Simon Terry

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The Wisdom of Focus

“Thanks for joining us today. You bring such wisdom”

The words in a meeting this week struck me heavily. I don’t feel wise. I feel like I am doing what I do and continually learning more as I go. I feel trapped in the usual mess and complexity we all face as we go about our work. It was easy at first to attribute this “wisdom” to perceptions of my age. I had the least hair in the room and what I have is grey. I wrote the comment off, as I had done with similar comments before.

On further reflection, I realised that there is a pattern in the times that people appreciate my contributions as wisdom. Here is how you can increase your wisdom without waiting for the grey hair:

  • Stay calm – we expect gurus to be able to levitate above daily frustrations. With all that is going on at work, it is easy to lose it when things get challenging or complex. Keeping calm and centred when things are challenging is the first step to wisdom. Be a reminder that panic and flurry adds nothing valuable to work. Helping others to see that the daunting complexity can be managed or at least mitigated is an important role anyone can play
  • Ask good questions -the best way to be wise is to enable others to bring forth their wisdom. Great questions are the key to drawing out other’s contributions. People often know the answer they just lack the confidence to believe it. Questions can elicit new information or reframe the problem to help others forward.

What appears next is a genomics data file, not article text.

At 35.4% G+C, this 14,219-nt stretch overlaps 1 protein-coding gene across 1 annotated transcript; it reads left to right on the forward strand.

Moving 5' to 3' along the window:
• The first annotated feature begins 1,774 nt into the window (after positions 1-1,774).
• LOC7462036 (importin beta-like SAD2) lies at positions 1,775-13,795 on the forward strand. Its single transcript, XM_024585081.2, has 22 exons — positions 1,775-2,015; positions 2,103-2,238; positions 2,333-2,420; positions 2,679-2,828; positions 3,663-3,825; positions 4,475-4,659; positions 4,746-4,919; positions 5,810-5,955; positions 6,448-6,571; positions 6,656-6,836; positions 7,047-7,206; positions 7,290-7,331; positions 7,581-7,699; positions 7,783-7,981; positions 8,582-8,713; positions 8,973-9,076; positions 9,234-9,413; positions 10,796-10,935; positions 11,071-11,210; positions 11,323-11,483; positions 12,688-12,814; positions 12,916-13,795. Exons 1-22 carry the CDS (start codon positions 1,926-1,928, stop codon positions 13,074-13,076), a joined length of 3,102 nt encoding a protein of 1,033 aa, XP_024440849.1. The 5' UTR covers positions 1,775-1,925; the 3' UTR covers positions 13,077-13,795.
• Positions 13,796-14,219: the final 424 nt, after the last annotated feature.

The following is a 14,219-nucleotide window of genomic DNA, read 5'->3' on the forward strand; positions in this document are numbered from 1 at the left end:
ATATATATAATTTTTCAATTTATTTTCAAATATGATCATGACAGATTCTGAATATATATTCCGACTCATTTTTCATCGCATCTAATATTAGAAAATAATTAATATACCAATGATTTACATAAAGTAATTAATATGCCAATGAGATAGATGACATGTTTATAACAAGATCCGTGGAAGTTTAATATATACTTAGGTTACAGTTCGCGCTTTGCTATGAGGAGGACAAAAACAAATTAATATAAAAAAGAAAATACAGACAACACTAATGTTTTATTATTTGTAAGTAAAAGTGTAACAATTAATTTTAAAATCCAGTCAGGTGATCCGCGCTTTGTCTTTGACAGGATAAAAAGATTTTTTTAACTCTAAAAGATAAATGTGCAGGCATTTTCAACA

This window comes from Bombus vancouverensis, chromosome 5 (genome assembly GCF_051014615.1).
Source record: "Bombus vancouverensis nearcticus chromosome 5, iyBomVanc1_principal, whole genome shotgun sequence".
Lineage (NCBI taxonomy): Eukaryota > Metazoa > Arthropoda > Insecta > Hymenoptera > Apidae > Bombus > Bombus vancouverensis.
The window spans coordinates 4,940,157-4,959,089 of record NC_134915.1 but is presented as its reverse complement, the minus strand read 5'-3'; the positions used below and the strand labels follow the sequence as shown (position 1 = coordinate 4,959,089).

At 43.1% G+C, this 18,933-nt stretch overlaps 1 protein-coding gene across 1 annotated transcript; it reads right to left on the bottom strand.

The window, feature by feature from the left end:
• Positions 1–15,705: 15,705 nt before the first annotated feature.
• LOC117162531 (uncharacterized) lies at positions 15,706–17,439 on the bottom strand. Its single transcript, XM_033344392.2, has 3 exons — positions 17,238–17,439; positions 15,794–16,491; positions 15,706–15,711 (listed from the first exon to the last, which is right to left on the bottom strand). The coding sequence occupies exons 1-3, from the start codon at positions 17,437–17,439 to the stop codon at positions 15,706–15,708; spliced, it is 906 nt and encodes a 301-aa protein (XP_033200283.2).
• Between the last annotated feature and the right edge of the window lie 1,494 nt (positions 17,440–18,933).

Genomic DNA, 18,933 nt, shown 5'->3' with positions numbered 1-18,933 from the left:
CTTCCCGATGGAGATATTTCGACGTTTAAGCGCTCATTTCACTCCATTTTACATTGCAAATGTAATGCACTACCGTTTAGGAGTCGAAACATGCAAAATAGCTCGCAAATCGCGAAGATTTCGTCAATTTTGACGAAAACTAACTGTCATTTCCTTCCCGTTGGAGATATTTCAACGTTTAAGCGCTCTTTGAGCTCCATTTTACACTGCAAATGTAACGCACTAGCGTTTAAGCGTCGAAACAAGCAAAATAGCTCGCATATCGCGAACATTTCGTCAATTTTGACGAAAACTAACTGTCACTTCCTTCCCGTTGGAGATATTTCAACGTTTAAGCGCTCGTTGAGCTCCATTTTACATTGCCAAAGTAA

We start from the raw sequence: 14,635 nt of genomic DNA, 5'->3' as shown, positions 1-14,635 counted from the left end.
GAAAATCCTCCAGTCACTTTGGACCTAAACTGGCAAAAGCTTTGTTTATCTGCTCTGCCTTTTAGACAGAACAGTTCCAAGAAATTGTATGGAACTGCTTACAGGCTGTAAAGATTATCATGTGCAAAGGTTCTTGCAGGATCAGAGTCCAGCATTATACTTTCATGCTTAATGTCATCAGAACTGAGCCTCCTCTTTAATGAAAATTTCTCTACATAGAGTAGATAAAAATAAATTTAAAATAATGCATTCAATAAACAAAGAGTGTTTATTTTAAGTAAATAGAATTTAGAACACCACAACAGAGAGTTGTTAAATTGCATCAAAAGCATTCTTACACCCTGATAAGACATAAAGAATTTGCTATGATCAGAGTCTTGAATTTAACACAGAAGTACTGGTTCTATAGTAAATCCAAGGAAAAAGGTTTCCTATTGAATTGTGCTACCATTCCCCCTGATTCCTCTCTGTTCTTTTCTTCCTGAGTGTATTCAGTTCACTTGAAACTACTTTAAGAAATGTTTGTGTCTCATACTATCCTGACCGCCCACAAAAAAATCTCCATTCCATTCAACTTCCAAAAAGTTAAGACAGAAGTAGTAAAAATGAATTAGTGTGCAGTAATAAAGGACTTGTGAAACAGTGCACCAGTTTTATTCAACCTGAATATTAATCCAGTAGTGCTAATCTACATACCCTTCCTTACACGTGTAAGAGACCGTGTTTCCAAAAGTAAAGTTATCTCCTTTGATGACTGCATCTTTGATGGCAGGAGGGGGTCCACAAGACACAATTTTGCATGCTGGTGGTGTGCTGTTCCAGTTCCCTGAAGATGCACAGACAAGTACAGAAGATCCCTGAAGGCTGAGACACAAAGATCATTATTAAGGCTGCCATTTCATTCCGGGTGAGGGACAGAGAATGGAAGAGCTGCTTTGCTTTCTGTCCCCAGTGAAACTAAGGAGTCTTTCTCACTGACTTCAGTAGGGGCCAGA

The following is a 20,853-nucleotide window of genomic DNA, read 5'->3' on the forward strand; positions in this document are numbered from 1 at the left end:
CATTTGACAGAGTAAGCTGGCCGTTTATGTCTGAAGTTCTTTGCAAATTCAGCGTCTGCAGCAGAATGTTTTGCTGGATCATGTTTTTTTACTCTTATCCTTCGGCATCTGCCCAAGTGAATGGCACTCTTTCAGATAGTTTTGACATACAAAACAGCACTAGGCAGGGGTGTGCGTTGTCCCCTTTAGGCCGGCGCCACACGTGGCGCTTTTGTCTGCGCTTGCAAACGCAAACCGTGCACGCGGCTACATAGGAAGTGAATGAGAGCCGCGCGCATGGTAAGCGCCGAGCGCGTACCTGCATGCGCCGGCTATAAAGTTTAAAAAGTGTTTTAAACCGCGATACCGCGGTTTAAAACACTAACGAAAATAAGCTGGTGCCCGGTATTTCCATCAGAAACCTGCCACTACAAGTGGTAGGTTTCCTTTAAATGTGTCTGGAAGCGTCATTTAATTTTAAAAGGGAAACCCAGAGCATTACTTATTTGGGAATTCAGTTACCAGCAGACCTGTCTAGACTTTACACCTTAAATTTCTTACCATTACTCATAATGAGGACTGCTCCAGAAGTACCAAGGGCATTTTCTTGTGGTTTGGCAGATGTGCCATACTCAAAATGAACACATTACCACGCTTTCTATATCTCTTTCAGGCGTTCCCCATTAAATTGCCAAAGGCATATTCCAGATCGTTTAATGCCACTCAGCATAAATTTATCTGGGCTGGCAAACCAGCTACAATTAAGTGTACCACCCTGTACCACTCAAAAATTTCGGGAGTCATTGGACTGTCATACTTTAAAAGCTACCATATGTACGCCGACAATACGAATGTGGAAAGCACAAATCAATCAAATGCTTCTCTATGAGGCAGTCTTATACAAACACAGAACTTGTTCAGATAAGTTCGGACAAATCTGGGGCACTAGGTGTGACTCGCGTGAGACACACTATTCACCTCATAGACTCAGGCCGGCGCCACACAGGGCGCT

• Keep the focus on the goal – in the flurry or confusion of work, it is easy to confuse the goal. Clarifying the goal of a conversation or work can make matters dramatically easier for everyone, particularly in times of stress. Break down big daunting goals into smaller steps. There’s wisdom in progress and iteration too.
  • Leverage experience – Been there; done that; got the wisdom. If you have seen a challenge before, it is far less daunting. Ask what have I seen that relates to this? Collect experiences that are relevant to your work from your life, networks, media and other sources. The experience you share might be your own, or your networks, either way, it advances the conversation significantly.
  • Work from principles – Being able to support your positions and recommendations with principles and logic brings strength and ease of understanding to your work. Connecting the ideas that guide you makes your case stronger. Also working from principles, helps you to be in the rare category of having some principles at work.
  • Be brief – Make your point concisely. The less you say the more effective it is and the wiser you appear. Too many people think that their audience measures their contributions by duration. They don’t. They weigh their impact.

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